Mary Tilson is yoga instructor with a passion for travel. You an follow her adventures on Instagram at @mctilson.
I’ll preface this blogpost by saying that in the last two years that I’ve spent traveling Southeast Asia and India, I tend to focus my travel plans around the natural beauty each country has to offer. Needless to say, a city like Delhi did not quite meet those standards. Yet I knew my trip to India wouldn’t be complete without experiencing the crazy chaotic city life I had been warned so much about, even if just for a day or two. So here it goes!
I departed from Rajasthan to Delhi on an overnight train. I had a seat in 3AC, and was very pleasantly surprised! I read advice on the blog on how to pick my tickets – super useful! I had a whole lower level of seating with a table to lay out my computer and work from, and a comfortable bed space for the night. I also had the pleasure of being seated across from the sweetest Indian lady who was traveling alone for the first time to visit her daughter at school. She called me over to sit with her and share cookies, and even woke me up bright and early for one last chat before we got off the train. I hope all of you get so lucky!
My accommodation in Delhi was Stops Hostel. This is an excellent homebase, particularly for solo travelers. I quickly found a nice spot in the cinema/lounge area to roll out my yoga mat and recoup after the train ride. There’s also a communal kitchen which serves free breakfast, and a cozy bar/café style lounge. In the lobby area, you’ll find bulletins with daily activities ranging from group sightseeing tours to Indian cooking class to evening bar crawls. I decided to spend the afternoon exploring by foot with a new German friend I met in the lounge. The man at the front desk handed us a map, and drew a loop of some of the top things to do in Delhi, all within walking distance of the hostel. We made our way from the Red Fort to the Spice Market, and back around past Jama Masjid, one of the largest mosques in India.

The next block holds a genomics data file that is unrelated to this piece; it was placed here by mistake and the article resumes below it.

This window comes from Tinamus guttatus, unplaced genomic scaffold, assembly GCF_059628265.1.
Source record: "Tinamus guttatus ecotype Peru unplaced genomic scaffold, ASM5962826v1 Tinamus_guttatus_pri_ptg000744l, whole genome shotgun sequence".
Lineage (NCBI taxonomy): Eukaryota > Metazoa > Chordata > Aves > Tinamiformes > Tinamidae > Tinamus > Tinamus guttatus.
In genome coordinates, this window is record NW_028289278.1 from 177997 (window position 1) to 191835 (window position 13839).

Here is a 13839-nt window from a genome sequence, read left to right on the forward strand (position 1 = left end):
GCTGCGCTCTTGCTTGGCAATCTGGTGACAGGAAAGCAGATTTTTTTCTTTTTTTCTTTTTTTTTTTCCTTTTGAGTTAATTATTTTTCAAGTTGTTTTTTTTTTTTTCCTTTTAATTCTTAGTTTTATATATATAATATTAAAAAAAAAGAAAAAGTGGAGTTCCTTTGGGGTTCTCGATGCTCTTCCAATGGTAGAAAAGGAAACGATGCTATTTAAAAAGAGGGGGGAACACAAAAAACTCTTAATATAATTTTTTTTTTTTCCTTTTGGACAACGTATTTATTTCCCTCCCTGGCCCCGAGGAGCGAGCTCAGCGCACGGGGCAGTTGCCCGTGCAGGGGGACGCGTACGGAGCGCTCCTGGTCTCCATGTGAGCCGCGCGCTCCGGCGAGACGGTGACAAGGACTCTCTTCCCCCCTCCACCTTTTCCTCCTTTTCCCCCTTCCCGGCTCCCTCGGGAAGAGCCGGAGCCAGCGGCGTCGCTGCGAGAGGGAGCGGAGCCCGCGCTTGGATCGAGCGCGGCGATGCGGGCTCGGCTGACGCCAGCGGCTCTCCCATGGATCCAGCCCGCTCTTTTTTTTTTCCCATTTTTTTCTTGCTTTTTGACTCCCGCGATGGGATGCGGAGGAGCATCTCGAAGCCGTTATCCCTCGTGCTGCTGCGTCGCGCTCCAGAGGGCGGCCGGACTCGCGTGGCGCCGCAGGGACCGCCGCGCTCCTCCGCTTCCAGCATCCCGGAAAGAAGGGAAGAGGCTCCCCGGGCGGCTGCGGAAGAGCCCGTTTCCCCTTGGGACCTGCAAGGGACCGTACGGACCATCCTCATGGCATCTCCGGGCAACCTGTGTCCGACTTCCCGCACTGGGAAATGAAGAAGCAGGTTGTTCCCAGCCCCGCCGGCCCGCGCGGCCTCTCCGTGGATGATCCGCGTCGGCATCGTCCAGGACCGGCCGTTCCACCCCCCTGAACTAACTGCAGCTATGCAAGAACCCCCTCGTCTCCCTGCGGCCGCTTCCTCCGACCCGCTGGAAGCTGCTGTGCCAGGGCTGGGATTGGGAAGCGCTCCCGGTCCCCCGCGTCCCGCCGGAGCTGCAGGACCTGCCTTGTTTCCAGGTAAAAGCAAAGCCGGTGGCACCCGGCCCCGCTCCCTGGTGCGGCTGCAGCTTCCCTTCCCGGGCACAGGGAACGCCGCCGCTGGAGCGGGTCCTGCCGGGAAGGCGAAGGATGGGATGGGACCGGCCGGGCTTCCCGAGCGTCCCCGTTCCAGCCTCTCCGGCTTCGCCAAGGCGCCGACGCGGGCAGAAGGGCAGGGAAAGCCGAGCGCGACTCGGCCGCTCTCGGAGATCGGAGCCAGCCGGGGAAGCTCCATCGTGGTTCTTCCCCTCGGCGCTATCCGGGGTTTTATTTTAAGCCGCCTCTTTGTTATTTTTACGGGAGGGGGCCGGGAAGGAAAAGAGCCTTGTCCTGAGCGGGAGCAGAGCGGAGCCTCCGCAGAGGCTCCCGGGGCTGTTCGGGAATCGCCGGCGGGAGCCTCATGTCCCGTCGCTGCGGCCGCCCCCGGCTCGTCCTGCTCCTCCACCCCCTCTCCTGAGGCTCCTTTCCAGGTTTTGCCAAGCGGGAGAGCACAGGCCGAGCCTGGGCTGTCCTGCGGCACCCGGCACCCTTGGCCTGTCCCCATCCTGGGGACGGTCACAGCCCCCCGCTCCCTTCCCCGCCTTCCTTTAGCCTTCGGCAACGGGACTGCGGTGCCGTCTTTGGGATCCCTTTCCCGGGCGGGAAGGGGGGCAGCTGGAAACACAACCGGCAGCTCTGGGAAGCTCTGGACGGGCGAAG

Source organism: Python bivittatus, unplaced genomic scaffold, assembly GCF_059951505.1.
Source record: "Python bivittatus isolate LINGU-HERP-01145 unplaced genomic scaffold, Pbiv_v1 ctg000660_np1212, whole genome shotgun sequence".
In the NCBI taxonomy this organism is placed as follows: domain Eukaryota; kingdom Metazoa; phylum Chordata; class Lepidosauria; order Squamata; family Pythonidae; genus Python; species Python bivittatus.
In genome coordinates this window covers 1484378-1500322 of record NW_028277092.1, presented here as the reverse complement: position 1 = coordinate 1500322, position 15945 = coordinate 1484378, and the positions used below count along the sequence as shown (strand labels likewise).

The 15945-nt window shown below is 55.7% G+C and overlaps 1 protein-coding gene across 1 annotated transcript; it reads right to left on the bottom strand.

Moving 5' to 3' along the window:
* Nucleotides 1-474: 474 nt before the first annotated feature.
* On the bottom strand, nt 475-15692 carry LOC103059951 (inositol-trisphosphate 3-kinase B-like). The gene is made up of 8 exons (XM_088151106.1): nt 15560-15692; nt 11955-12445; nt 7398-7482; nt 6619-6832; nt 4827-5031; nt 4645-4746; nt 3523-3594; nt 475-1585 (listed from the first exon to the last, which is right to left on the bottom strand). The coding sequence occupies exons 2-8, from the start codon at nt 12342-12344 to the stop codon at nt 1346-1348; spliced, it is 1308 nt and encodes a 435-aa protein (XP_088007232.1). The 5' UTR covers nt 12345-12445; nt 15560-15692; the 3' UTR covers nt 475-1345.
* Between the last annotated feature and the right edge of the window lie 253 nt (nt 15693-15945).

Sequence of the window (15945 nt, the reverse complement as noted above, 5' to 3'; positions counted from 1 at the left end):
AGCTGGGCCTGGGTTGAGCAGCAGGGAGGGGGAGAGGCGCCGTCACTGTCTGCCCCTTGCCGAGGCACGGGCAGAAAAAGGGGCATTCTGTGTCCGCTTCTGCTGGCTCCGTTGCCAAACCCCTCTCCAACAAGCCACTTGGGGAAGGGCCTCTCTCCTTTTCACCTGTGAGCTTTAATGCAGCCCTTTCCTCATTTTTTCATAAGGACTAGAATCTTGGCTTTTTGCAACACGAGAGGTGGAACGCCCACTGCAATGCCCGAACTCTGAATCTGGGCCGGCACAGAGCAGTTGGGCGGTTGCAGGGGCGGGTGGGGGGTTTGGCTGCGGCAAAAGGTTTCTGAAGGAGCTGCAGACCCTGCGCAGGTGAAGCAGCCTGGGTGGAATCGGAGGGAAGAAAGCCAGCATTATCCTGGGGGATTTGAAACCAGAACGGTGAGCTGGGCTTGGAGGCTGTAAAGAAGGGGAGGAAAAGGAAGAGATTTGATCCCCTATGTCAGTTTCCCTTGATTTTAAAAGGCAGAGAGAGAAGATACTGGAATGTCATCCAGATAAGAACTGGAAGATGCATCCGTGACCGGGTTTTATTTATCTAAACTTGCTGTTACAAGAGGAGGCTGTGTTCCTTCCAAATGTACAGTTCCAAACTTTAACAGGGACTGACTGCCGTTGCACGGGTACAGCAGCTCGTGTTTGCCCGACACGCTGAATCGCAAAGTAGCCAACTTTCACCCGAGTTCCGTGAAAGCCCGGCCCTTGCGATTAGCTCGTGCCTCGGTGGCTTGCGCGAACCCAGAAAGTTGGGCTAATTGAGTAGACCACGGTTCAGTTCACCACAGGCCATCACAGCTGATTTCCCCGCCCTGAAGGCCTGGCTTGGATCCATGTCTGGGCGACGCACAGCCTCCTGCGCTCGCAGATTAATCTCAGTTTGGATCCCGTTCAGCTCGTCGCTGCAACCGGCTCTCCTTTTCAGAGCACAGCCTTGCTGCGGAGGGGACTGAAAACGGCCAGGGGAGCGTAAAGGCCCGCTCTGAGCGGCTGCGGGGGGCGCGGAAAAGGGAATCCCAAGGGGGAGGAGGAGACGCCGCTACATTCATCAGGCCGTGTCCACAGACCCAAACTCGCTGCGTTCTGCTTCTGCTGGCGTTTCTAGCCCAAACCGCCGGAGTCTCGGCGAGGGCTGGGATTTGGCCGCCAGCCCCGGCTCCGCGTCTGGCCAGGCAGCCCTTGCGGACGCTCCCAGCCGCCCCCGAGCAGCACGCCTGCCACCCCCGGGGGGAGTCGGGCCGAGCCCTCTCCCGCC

While this is all very accessible and convenient, as a solo-female traveler I was grateful to have company with me from the hostel. There were entire city blocks where I was the only woman in sight, the streets are crowded and you’ll certainly be hassled by eager vendors and bicyclists ready to pull you down the street. If you remain open-minded and breathe through the chaos, the streets of India are a pretty amazing experience. Colorful buildings draped with hundreds of hanging wires, bags of goods being carried and tossed in every direction, the aroma of fresh tea being shoved up your nose by enthusiastic street vendors! At one point, I remember spotting a monkey walking across the electrical lines and imagined us sharing the same thought of how the hell we got ourselves into this mess!
The second time I passed through the same hostel, my friend and I decided to hop on one of the tours which included the India Gate, Rajpath, the President’s House, Cathedral Church of Redemption, the Ancient Haunted Stepwell, and a couple others! If you have the time, it’s definitely worthwhile – we had a good time getting to know our local guide, who also puts on a lot of the evening activities around the city. Delhi is filled with different things to do and if you’re going to be spending a while in India, using the city as a crossing point as I did multiple times, it’s worth giving yourself time to check out all there is to offer!